After a well-planned ‘reconnaissance’ trip to Victoria in 2002, German-born IT professional, Michael Hoffmann, and his wife, Dorothy, decided to pack up their home in Denver, Colorado and start a new life in Melbourne.
‘We weren’t all that happy in Denver. It was difficult socially and we couldn’t see ourselves living there permanently,’ said Michael who moved to the US from Germany in the early 1990s to advance his IT career and then met fellow IT professional and corporate trainer, Dorothy Nuess.
‘But our decision to leave the US was also triggered by the aftermath of 9/11 and the Iraq War. It just didn’t feel like a good place to be any more.’
Michael said the only country he seriously considered moving to was Australia. ‘I took a three-month trip backpacking through Australia in 1987 and decided straight away I’d like to live here some time.’
When he suggested the idea to Dorothy she was initially apprehensive about living so far away from family and friends, but suggested a three-week reconnaissance trip to Melbourne to see if she would like living and working there.
The couple first arrived in Melbourne in November 2002 and Dorothy said she was captivated straight away. ‘It’s a very cosmopolitan city and we loved being able to walk to places for dinner and catch public transport easily.’
Michael was also impressed. ‘Melbourne has a very strong European flair and a great café culture so it reminded me a lot of London or Munich.’
During their first trip the couple worked hard to make connections and find out as much as possible about the city. They set up interviews with prospective employers, and Michael met with the Australian Computer Society to find out more about the local IT job market.
Once back in Denver, they tracked down a migration agent on the internet and started the formal process of applying for a skilled migration visa. Due to Michael’s skills in information security and his age (he is a year younger than Dorothy), they agreed he should be the primary applicant, which meant a few more points under Australia’s skills-based migration scheme.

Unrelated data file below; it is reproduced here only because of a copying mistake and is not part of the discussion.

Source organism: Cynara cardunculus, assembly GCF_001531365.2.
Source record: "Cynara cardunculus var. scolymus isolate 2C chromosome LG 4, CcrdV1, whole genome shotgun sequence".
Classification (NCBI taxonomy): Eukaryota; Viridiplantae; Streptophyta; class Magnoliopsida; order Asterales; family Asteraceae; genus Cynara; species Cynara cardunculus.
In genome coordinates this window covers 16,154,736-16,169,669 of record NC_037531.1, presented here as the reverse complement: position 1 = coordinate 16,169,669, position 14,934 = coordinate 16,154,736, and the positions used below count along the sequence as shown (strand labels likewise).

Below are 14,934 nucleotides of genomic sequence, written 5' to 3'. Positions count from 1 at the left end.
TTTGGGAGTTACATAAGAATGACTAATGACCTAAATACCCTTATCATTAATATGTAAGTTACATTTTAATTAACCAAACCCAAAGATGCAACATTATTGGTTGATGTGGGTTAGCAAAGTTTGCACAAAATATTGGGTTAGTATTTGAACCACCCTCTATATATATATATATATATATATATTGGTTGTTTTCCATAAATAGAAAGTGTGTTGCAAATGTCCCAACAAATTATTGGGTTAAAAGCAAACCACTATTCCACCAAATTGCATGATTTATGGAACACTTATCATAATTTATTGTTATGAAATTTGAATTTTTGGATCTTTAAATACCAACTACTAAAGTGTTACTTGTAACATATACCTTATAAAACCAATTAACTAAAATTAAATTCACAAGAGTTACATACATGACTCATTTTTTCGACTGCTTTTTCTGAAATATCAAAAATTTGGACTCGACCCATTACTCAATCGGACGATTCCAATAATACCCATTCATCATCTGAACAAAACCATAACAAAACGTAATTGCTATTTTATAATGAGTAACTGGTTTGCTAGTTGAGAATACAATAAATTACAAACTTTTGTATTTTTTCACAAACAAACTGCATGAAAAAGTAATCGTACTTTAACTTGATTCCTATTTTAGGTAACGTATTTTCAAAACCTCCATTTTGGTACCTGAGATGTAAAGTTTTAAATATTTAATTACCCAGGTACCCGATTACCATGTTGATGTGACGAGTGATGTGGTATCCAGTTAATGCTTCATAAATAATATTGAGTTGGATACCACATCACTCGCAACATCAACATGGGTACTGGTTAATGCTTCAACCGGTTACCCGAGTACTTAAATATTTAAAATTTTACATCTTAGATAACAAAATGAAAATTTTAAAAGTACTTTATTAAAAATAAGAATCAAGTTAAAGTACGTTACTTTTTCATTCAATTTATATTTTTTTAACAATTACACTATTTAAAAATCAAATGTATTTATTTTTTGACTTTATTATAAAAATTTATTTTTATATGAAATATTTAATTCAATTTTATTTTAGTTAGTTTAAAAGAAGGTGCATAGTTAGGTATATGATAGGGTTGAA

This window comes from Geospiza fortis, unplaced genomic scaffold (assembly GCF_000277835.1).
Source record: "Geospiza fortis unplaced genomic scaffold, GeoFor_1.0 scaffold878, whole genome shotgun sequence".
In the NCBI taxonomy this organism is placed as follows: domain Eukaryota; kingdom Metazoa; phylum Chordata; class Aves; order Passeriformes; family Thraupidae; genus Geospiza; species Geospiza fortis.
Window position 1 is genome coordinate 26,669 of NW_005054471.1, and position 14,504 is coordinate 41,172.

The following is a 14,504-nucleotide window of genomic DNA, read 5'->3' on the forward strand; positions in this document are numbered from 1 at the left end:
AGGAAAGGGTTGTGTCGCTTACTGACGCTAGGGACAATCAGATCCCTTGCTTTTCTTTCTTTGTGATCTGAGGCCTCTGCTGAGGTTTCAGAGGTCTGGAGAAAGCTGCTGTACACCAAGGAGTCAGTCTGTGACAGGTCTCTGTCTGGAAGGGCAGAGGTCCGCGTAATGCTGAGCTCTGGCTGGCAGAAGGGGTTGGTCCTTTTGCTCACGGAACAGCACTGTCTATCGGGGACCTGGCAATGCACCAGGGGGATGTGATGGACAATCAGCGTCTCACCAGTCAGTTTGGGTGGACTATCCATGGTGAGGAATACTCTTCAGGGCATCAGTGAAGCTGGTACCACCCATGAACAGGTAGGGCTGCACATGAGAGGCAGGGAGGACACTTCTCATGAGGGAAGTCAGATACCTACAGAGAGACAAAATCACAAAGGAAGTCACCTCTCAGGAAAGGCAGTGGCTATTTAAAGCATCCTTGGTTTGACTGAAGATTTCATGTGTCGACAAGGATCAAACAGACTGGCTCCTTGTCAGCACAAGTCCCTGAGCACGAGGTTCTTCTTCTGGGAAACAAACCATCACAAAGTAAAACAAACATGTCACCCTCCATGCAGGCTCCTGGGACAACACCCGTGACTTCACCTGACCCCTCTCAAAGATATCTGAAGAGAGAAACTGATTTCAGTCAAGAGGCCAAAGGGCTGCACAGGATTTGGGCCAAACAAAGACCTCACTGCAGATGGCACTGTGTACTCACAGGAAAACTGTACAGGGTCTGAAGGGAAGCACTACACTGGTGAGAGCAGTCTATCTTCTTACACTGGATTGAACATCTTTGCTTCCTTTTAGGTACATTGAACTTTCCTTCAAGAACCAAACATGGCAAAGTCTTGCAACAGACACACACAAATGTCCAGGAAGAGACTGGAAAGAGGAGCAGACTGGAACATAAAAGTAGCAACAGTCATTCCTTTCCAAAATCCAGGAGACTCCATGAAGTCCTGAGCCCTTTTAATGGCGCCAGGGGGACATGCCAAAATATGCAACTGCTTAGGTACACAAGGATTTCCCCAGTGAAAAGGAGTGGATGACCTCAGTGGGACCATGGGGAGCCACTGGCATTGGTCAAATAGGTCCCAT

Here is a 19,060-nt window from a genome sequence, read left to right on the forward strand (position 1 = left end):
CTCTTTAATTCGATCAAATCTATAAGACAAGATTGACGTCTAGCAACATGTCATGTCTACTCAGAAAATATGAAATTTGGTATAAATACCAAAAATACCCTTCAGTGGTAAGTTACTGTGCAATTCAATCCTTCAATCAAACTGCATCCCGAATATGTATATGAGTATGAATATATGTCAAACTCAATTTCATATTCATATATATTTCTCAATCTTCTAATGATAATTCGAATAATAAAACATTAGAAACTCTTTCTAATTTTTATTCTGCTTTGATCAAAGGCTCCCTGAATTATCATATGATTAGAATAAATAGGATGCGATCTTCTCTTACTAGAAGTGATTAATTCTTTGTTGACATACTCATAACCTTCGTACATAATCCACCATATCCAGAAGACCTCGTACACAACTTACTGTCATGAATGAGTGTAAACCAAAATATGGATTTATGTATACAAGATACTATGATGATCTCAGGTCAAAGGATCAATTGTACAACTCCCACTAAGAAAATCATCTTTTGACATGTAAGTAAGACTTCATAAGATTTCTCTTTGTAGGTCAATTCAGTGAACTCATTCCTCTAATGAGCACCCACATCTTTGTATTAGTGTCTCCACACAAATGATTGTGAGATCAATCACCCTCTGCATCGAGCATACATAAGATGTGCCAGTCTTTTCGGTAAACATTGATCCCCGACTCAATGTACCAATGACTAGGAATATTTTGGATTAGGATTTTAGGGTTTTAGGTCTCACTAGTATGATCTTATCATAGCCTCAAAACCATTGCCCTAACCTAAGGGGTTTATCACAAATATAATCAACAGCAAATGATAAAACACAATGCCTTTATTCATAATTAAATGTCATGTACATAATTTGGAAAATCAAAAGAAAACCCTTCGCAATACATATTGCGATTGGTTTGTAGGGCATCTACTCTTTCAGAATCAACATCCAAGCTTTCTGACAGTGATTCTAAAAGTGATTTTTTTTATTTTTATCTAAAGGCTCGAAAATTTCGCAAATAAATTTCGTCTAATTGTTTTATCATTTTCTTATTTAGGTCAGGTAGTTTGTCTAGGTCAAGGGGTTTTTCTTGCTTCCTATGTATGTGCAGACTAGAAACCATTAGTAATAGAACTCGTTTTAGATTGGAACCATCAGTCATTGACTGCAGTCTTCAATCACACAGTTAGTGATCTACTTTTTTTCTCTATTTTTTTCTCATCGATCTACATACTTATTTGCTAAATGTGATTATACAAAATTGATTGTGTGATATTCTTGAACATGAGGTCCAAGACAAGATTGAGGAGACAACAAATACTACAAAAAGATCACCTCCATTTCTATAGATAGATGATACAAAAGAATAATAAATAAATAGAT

They also applied for sponsorship from the Victorian Government, which gave them priority processing. ‘We got our approval in less than three months. We were sort of shell-shocked,’ said Michael.
In August 2004 Michael moved to Melbourne and initially stayed with friends in the city’s eastern suburb of Oakleigh before renting a house in nearby Glen Waverley.
Dorothy arrived a month later with the couple’s two dogs and two cats, who spent a month in quarantine. ‘They are really family members so there was never any question of leaving them behind,’ she said.
While still in the US, Michael posted his curriculum vitae on the Australian job search website, Seek, and was contacted by a Melbourne-based recruiting agency looking for information security professionals.
Soon after arriving he accepted a position with consulting firm Ernst & Young in their information security and risk assessment team but later took up a position with the Nurses Board of Victoria as their Chief Information Officer.
In less than two years Michael and his team completely upgraded the Board’s ageing IT infrastructure, including all of its hardware and operating systems as well as its back-up planning, internet infrastructure, internal networking and support contract.
Michael is now a Senior Managing Consultant with IBM and remains working in the IT security space.
Dorothy also found work easily. After initially setting up her own business in corporate training, she later accepted a position as a client relationship manager with Deakin Prime, the corporate training arm of Melbourne’s Deakin University. Dorothy has since moved on and now works as a Project Management Consultant for UXC – an IT service provider to over 2,500 customer organisations in the private and public sectors across Australasia.
Another important priority for Michael and Dorothy was finding the right place to live. After a long search they came across Springthorpe, a development in Melbourne’s northern suburbs which is only 14 km from the city centre.
‘It’s a great location,’ said Dorothy. ‘It used to be a former hospital site so the grounds were landscaped with a long-term plan and they’ve kept as many of the old trees as possible.’ The couple bought a block of land and then chose a plan for a modern, two-story home, with three bedrooms.
One of the things Dorothy likes most about Victoria is the mild weather, which is perfect for gardening. ‘Melbourne’s climate is gardening heaven. I’ve got stuff going crazy in my vegetable garden. It’s wonderful.’
The couple also likes to explore Victoria’s wineries. ‘We’re very much into wines so we’ve done several day-trips to the Mornington Peninsula and the Yarra Valley,’ said Michael.
Now proud to call Melbourne home, Michael and Dorothy recently took out Australian citizenship. ‘It’s a logical step in terms of participating in a country and a society,’ said Michael.